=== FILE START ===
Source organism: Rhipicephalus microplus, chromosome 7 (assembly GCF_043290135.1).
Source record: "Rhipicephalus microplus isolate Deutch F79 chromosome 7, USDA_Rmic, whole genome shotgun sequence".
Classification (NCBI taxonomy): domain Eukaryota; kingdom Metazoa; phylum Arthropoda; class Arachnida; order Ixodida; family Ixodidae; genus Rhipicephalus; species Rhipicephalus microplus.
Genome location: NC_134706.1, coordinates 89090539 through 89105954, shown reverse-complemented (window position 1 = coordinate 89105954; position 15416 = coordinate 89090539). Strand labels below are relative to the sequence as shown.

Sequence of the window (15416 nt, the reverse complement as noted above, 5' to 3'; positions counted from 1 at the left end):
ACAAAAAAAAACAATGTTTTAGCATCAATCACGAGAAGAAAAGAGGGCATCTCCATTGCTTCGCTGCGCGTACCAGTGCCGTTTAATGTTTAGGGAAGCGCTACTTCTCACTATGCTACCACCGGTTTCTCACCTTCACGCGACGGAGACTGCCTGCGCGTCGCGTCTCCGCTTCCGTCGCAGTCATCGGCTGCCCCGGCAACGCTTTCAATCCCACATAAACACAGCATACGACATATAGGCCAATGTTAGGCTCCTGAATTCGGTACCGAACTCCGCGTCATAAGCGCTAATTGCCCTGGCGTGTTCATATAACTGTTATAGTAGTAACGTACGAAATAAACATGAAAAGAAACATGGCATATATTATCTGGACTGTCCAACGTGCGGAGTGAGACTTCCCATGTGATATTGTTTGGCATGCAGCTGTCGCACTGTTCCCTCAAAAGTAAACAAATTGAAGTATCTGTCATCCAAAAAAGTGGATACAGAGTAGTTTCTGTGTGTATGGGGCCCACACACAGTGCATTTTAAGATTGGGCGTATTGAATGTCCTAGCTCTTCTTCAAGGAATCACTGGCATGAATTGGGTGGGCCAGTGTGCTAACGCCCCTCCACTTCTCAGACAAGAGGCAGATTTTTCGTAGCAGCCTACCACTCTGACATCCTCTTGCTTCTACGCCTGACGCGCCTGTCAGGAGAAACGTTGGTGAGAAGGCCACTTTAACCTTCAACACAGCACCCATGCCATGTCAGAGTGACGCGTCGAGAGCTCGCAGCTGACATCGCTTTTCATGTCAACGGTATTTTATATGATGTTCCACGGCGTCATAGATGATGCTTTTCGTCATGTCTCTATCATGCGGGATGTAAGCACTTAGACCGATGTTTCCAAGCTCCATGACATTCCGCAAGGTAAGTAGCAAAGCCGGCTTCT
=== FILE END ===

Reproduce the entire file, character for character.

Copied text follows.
Source organism: Rhipicephalus microplus, chromosome 7 (assembly GCF_043290135.1).
Source record: "Rhipicephalus microplus isolate Deutch F79 chromosome 7, USDA_Rmic, whole genome shotgun sequence".
Classification (NCBI taxonomy): domain Eukaryota; kingdom Metazoa; phylum Arthropoda; class Arachnida; order Ixodida; family Ixodidae; genus Rhipicephalus; species Rhipicephalus microplus.
Genome location: NC_134706.1, coordinates 89090539 through 89105954, shown reverse-complemented (window position 1 = coordinate 89105954; position 15416 = coordinate 89090539). Strand labels below are relative to the sequence as shown.

Sequence of the window (15416 nt, the reverse complement as noted above, 5' to 3'; positions counted from 1 at the left end):
ACAAAAAAAAACAATGTTTTAGCATCAATCACGAGAAGAAAAGAGGGCATCTCCATTGCTTCGCTGCGCGTACCAGTGCCGTTTAATGTTTAGGGAAGCGCTACTTCTCACTATGCTACCACCGGTTTCTCACCTTCACGCGACGGAGACTGCCTGCGCGTCGCGTCTCCGCTTCCGTCGCAGTCATCGGCTGCCCCGGCAACGCTTTCAATCCCACATAAACACAGCATACGACATATAGGCCAATGTTAGGCTCCTGAATTCGGTACCGAACTCCGCGTCATAAGCGCTAATTGCCCTGGCGTGTTCATATAACTGTTATAGTAGTAACGTACGAAATAAACATGAAAAGAAACATGGCATATATTATCTGGACTGTCCAACGTGCGGAGTGAGACTTCCCATGTGATATTGTTTGGCATGCAGCTGTCGCACTGTTCCCTCAAAAGTAAACAAATTGAAGTATCTGTCATCCAAAAAAGTGGATACAGAGTAGTTTCTGTGTGTATGGGGCCCACACACAGTGCATTTTAAGATTGGGCGTATTGAATGTCCTAGCTCTTCTTCAAGGAATCACTGGCATGAATTGGGTGGGCCAGTGTGCTAACGCCCCTCCACTTCTCAGACAAGAGGCAGATTTTTCGTAGCAGCCTACCACTCTGACATCCTCTTGCTTCTACGCCTGACGCGCCTGTCAGGAGAAACGTTGGTGAGAAGGCCACTTTAACCTTCAACACAGCACCCATGCCATGTCAGAGTGACGCGTCGAGAGCTCGCAGCTGACATCGCTTTTCATGTCAACGGTATTTTATATGATGTTCCACGGCGTCATAGATGATGCTTTTCGTCATGTCTCTATCATGCGGGATGTAAGCACTTAGACCGATGTTTCCAAGCTCCATGACATTCCGCAAGGTAAGTAGCAAAGCCGGCTTCT